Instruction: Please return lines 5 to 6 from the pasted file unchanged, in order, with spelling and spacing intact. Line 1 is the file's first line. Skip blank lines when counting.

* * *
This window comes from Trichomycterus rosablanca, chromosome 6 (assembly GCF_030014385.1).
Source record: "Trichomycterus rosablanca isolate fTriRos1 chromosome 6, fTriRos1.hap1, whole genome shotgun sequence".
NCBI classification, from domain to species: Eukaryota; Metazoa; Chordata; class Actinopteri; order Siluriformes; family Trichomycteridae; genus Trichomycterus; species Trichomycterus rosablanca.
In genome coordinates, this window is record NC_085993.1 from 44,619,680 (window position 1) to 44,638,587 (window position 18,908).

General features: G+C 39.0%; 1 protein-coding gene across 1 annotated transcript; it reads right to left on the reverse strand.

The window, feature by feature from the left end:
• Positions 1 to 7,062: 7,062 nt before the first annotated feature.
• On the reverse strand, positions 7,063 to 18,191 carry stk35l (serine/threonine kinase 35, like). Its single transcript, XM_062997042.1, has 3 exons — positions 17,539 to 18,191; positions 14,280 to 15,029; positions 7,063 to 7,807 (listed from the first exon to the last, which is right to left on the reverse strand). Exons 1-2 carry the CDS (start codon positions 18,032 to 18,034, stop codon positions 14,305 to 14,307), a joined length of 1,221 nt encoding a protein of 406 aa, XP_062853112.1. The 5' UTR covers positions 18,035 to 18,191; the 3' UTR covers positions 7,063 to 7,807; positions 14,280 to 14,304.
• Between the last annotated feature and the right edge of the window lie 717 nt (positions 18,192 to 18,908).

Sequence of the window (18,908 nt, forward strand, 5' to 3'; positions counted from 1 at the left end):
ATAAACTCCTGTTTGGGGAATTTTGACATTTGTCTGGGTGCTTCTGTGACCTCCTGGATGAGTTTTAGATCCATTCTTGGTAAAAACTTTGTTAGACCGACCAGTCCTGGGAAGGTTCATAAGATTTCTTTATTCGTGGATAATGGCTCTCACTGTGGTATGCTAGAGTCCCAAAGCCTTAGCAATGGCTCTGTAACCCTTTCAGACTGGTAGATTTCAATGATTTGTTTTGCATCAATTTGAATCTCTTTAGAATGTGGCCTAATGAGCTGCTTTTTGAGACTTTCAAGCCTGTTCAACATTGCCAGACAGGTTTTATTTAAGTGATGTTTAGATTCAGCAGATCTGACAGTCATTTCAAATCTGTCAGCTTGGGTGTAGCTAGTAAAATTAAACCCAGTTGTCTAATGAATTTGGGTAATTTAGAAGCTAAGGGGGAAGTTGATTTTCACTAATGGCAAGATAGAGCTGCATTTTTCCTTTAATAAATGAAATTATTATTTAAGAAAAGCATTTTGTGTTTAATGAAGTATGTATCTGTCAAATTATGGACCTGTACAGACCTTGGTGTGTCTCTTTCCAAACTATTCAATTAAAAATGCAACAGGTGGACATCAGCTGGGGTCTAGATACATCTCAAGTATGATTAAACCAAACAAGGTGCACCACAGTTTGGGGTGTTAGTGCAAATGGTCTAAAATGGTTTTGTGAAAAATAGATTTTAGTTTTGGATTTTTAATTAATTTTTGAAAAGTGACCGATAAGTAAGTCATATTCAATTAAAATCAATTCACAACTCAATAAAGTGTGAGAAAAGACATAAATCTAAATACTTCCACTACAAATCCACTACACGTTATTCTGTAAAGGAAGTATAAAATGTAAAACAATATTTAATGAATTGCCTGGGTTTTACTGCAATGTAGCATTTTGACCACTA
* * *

General features: G+C 39.0%; 1 protein-coding gene across 1 annotated transcript; it reads right to left on the reverse strand.

The window, feature by feature from the left end: